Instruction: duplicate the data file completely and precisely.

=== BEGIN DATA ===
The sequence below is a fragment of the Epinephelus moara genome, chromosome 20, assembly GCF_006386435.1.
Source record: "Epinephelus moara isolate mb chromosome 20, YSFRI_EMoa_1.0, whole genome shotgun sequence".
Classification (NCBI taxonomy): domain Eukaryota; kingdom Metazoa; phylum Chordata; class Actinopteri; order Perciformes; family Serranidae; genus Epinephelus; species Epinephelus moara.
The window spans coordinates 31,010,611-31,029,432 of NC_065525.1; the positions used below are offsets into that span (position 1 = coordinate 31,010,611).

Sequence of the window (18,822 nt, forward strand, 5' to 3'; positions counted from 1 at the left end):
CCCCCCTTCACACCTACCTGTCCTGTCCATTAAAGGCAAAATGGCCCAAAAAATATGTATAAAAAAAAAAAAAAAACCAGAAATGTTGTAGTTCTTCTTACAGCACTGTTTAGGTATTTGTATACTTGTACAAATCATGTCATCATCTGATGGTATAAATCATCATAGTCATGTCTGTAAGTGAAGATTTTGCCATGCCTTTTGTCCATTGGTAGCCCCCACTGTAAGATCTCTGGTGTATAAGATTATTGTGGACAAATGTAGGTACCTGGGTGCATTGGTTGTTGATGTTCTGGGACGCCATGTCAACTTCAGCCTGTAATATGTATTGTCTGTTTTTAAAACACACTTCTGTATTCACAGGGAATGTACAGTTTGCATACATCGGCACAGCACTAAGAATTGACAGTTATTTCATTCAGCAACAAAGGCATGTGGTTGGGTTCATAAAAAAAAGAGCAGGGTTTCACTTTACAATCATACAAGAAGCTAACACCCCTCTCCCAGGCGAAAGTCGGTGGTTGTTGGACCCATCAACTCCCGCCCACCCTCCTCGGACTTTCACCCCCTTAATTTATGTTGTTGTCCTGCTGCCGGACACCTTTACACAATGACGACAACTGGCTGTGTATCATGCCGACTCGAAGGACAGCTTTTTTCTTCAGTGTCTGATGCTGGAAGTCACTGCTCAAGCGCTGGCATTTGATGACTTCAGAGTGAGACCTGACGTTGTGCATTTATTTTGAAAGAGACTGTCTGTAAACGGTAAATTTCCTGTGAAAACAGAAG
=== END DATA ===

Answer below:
The sequence below is a fragment of the Epinephelus moara genome, chromosome 20, assembly GCF_006386435.1.
Source record: "Epinephelus moara isolate mb chromosome 20, YSFRI_EMoa_1.0, whole genome shotgun sequence".
Classification (NCBI taxonomy): domain Eukaryota; kingdom Metazoa; phylum Chordata; class Actinopteri; order Perciformes; family Serranidae; genus Epinephelus; species Epinephelus moara.
The window spans coordinates 31,010,611-31,029,432 of NC_065525.1; the positions used below are offsets into that span (position 1 = coordinate 31,010,611).

Sequence of the window (18,822 nt, forward strand, 5' to 3'; positions counted from 1 at the left end):
CCCCCCTTCACACCTACCTGTCCTGTCCATTAAAGGCAAAATGGCCCAAAAAATATGTATAAAAAAAAAAAAAAAACCAGAAATGTTGTAGTTCTTCTTACAGCACTGTTTAGGTATTTGTATACTTGTACAAATCATGTCATCATCTGATGGTATAAATCATCATAGTCATGTCTGTAAGTGAAGATTTTGCCATGCCTTTTGTCCATTGGTAGCCCCCACTGTAAGATCTCTGGTGTATAAGATTATTGTGGACAAATGTAGGTACCTGGGTGCATTGGTTGTTGATGTTCTGGGACGCCATGTCAACTTCAGCCTGTAATATGTATTGTCTGTTTTTAAAACACACTTCTGTATTCACAGGGAATGTACAGTTTGCATACATCGGCACAGCACTAAGAATTGACAGTTATTTCATTCAGCAACAAAGGCATGTGGTTGGGTTCATAAAAAAAAGAGCAGGGTTTCACTTTACAATCATACAAGAAGCTAACACCCCTCTCCCAGGCGAAAGTCGGTGGTTGTTGGACCCATCAACTCCCGCCCACCCTCCTCGGACTTTCACCCCCTTAATTTATGTTGTTGTCCTGCTGCCGGACACCTTTACACAATGACGACAACTGGCTGTGTATCATGCCGACTCGAAGGACAGCTTTTTTCTTCAGTGTCTGATGCTGGAAGTCACTGCTCAAGCGCTGGCATTTGATGACTTCAGAGTGAGACCTGACGTTGTGCATTTATTTTGAAAGAGACTGTCTGTAAACGGTAAATTTCCTGTGAAAACAGAAG